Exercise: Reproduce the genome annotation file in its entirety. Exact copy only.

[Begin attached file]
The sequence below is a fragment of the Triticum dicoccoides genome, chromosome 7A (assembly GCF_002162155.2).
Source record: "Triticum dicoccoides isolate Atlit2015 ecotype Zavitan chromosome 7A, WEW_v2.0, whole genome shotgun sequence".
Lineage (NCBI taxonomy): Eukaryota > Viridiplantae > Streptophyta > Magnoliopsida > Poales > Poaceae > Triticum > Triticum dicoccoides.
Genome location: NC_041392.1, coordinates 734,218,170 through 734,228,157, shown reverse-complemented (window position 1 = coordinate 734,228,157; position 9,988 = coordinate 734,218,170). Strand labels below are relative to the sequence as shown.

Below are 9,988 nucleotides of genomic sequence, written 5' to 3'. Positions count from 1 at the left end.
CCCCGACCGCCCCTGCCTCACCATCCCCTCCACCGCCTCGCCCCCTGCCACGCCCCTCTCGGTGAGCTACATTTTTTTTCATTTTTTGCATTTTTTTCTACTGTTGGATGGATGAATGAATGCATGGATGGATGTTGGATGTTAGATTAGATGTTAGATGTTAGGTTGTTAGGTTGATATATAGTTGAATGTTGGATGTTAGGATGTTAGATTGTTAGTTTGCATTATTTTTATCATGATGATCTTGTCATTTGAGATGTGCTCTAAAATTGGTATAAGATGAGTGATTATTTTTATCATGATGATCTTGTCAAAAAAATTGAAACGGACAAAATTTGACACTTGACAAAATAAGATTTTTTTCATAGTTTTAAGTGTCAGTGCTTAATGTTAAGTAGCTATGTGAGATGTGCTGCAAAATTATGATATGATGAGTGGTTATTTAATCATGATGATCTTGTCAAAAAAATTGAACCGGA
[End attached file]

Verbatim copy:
The sequence below is a fragment of the Triticum dicoccoides genome, chromosome 7A (assembly GCF_002162155.2).
Source record: "Triticum dicoccoides isolate Atlit2015 ecotype Zavitan chromosome 7A, WEW_v2.0, whole genome shotgun sequence".
Lineage (NCBI taxonomy): Eukaryota > Viridiplantae > Streptophyta > Magnoliopsida > Poales > Poaceae > Triticum > Triticum dicoccoides.
Genome location: NC_041392.1, coordinates 734,218,170 through 734,228,157, shown reverse-complemented (window position 1 = coordinate 734,228,157; position 9,988 = coordinate 734,218,170). Strand labels below are relative to the sequence as shown.

Below are 9,988 nucleotides of genomic sequence, written 5' to 3'. Positions count from 1 at the left end.
CCCCGACCGCCCCTGCCTCACCATCCCCTCCACCGCCTCGCCCCCTGCCACGCCCCTCTCGGTGAGCTACATTTTTTTTCATTTTTTGCATTTTTTTCTACTGTTGGATGGATGAATGAATGCATGGATGGATGTTGGATGTTAGATTAGATGTTAGATGTTAGGTTGTTAGGTTGATATATAGTTGAATGTTGGATGTTAGGATGTTAGATTGTTAGTTTGCATTATTTTTATCATGATGATCTTGTCATTTGAGATGTGCTCTAAAATTGGTATAAGATGAGTGATTATTTTTATCATGATGATCTTGTCAAAAAAATTGAAACGGACAAAATTTGACACTTGACAAAATAAGATTTTTTTCATAGTTTTAAGTGTCAGTGCTTAATGTTAAGTAGCTATGTGAGATGTGCTGCAAAATTATGATATGATGAGTGGTTATTTAATCATGATGATCTTGTCAAAAAAATTGAACCGGA